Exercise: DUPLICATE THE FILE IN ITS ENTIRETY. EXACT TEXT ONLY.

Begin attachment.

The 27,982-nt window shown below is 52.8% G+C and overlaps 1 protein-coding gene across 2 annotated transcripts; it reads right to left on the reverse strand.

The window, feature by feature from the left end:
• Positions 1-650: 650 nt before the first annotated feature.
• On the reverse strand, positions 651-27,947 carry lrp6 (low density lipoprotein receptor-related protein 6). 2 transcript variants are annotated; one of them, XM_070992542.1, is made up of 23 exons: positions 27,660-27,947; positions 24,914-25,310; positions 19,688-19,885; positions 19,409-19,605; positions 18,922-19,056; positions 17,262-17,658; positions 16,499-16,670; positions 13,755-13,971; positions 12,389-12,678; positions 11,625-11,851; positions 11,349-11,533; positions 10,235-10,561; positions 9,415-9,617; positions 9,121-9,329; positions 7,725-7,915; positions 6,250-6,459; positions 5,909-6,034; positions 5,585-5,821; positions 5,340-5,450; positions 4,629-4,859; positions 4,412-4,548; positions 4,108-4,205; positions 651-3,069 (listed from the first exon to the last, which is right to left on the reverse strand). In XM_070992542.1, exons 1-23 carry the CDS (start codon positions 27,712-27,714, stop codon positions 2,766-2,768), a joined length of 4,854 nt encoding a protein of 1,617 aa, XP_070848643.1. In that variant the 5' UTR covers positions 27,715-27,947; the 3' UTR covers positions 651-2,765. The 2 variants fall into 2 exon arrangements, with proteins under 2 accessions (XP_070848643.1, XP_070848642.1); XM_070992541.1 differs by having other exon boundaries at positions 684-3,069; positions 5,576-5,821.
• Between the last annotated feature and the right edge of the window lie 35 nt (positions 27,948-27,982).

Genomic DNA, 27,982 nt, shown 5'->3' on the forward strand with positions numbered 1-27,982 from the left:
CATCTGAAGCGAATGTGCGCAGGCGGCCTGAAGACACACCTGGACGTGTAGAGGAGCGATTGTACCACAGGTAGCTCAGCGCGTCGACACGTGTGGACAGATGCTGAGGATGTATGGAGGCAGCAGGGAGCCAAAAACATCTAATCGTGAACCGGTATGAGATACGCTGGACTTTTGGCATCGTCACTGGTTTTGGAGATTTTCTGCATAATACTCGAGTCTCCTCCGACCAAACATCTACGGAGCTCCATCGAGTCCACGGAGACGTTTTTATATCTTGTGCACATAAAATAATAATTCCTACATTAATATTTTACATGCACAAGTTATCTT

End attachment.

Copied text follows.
The 27,982-nt window shown below is 52.8% G+C and overlaps 1 protein-coding gene across 2 annotated transcripts; it reads right to left on the reverse strand.

The window, feature by feature from the left end:
• Positions 1-650: 650 nt before the first annotated feature.
• On the reverse strand, positions 651-27,947 carry lrp6 (low density lipoprotein receptor-related protein 6). 2 transcript variants are annotated; one of them, XM_070992542.1, is made up of 23 exons: positions 27,660-27,947; positions 24,914-25,310; positions 19,688-19,885; positions 19,409-19,605; positions 18,922-19,056; positions 17,262-17,658; positions 16,499-16,670; positions 13,755-13,971; positions 12,389-12,678; positions 11,625-11,851; positions 11,349-11,533; positions 10,235-10,561; positions 9,415-9,617; positions 9,121-9,329; positions 7,725-7,915; positions 6,250-6,459; positions 5,909-6,034; positions 5,585-5,821; positions 5,340-5,450; positions 4,629-4,859; positions 4,412-4,548; positions 4,108-4,205; positions 651-3,069 (listed from the first exon to the last, which is right to left on the reverse strand). In XM_070992542.1, exons 1-23 carry the CDS (start codon positions 27,712-27,714, stop codon positions 2,766-2,768), a joined length of 4,854 nt encoding a protein of 1,617 aa, XP_070848643.1. In that variant the 5' UTR covers positions 27,715-27,947; the 3' UTR covers positions 651-2,765. The 2 variants fall into 2 exon arrangements, with proteins under 2 accessions (XP_070848643.1, XP_070848642.1); XM_070992541.1 differs by having other exon boundaries at positions 684-3,069; positions 5,576-5,821.
• Between the last annotated feature and the right edge of the window lie 35 nt (positions 27,948-27,982).

Genomic DNA, 27,982 nt, shown 5'->3' on the forward strand with positions numbered 1-27,982 from the left:
CATCTGAAGCGAATGTGCGCAGGCGGCCTGAAGACACACCTGGACGTGTAGAGGAGCGATTGTACCACAGGTAGCTCAGCGCGTCGACACGTGTGGACAGATGCTGAGGATGTATGGAGGCAGCAGGGAGCCAAAAACATCTAATCGTGAACCGGTATGAGATACGCTGGACTTTTGGCATCGTCACTGGTTTTGGAGATTTTCTGCATAATACTCGAGTCTCCTCCGACCAAACATCTACGGAGCTCCATCGAGTCCACGGAGACGTTTTTATATCTTGTGCACATAAAATAATAATTCCTACATTAATATTTTACATGCACAAGTTATCTT